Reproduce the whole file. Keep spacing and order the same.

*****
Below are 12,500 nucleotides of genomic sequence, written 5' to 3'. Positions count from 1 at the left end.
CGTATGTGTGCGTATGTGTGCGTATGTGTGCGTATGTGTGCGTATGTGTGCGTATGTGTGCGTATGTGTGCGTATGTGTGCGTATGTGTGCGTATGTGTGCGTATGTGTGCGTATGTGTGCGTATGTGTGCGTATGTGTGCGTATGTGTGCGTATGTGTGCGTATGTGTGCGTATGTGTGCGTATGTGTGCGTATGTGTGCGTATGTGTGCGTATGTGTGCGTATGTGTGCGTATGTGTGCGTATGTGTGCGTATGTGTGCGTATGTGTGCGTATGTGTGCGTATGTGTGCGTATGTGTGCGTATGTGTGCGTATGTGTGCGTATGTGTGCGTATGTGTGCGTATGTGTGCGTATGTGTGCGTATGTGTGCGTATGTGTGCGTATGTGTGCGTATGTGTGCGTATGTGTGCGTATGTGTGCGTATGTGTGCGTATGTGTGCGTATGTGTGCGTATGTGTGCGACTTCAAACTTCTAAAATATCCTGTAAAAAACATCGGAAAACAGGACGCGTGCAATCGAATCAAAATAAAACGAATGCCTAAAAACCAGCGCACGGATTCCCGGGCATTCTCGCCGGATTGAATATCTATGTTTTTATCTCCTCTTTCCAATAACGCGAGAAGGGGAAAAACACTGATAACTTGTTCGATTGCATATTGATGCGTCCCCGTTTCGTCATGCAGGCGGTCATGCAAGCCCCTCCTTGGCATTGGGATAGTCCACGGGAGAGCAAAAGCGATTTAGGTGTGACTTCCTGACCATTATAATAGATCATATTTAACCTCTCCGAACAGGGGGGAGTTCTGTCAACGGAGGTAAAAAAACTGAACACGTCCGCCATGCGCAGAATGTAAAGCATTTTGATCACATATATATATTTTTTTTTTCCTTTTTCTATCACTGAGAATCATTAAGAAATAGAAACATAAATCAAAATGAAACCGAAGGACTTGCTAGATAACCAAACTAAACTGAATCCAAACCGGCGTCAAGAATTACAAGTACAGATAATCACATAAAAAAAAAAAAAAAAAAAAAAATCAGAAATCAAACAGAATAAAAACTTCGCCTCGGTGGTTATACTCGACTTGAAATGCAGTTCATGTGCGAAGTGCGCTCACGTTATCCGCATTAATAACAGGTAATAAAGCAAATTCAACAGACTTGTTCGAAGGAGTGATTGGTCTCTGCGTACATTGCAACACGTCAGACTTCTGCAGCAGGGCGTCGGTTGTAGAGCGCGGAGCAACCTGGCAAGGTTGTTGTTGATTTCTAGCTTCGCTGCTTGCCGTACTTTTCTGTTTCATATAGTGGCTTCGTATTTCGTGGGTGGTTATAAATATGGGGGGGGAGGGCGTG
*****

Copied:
Below are 12,500 nucleotides of genomic sequence, written 5' to 3'. Positions count from 1 at the left end.
CGTATGTGTGCGTATGTGTGCGTATGTGTGCGTATGTGTGCGTATGTGTGCGTATGTGTGCGTATGTGTGCGTATGTGTGCGTATGTGTGCGTATGTGTGCGTATGTGTGCGTATGTGTGCGTATGTGTGCGTATGTGTGCGTATGTGTGCGTATGTGTGCGTATGTGTGCGTATGTGTGCGTATGTGTGCGTATGTGTGCGTATGTGTGCGTATGTGTGCGTATGTGTGCGTATGTGTGCGTATGTGTGCGTATGTGTGCGTATGTGTGCGTATGTGTGCGTATGTGTGCGTATGTGTGCGTATGTGTGCGTATGTGTGCGTATGTGTGCGTATGTGTGCGTATGTGTGCGTATGTGTGCGTATGTGTGCGTATGTGTGCGTATGTGTGCGTATGTGTGCGTATGTGTGCGTATGTGTGCGTATGTGTGCGTATGTGTGCGTATGTGTGCGTATGTGTGCGACTTCAAACTTCTAAAATATCCTGTAAAAAACATCGGAAAACAGGACGCGTGCAATCGAATCAAAATAAAACGAATGCCTAAAAACCAGCGCACGGATTCCCGGGCATTCTCGCCGGATTGAATATCTATGTTTTTATCTCCTCTTTCCAATAACGCGAGAAGGGGAAAAACACTGATAACTTGTTCGATTGCATATTGATGCGTCCCCGTTTCGTCATGCAGGCGGTCATGCAAGCCCCTCCTTGGCATTGGGATAGTCCACGGGAGAGCAAAAGCGATTTAGGTGTGACTTCCTGACCATTATAATAGATCATATTTAACCTCTCCGAACAGGGGGGAGTTCTGTCAACGGAGGTAAAAAAACTGAACACGTCCGCCATGCGCAGAATGTAAAGCATTTTGATCACATATATATATTTTTTTTTTCCTTTTTCTATCACTGAGAATCATTAAGAAATAGAAACATAAATCAAAATGAAACCGAAGGACTTGCTAGATAACCAAACTAAACTGAATCCAAACCGGCGTCAAGAATTACAAGTACAGATAATCACATAAAAAAAAAAAAAAAAAAAAAAATCAGAAATCAAACAGAATAAAAACTTCGCCTCGGTGGTTATACTCGACTTGAAATGCAGTTCATGTGCGAAGTGCGCTCACGTTATCCGCATTAATAACAGGTAATAAAGCAAATTCAACAGACTTGTTCGAAGGAGTGATTGGTCTCTGCGTACATTGCAACACGTCAGACTTCTGCAGCAGGGCGTCGGTTGTAGAGCGCGGAGCAACCTGGCAAGGTTGTTGTTGATTTCTAGCTTCGCTGCTTGCCGTACTTTTCTGTTTCATATAGTGGCTTCGTATTTCGTGGGTGGTTATAAATATGGGGGGGGAGGGCGTG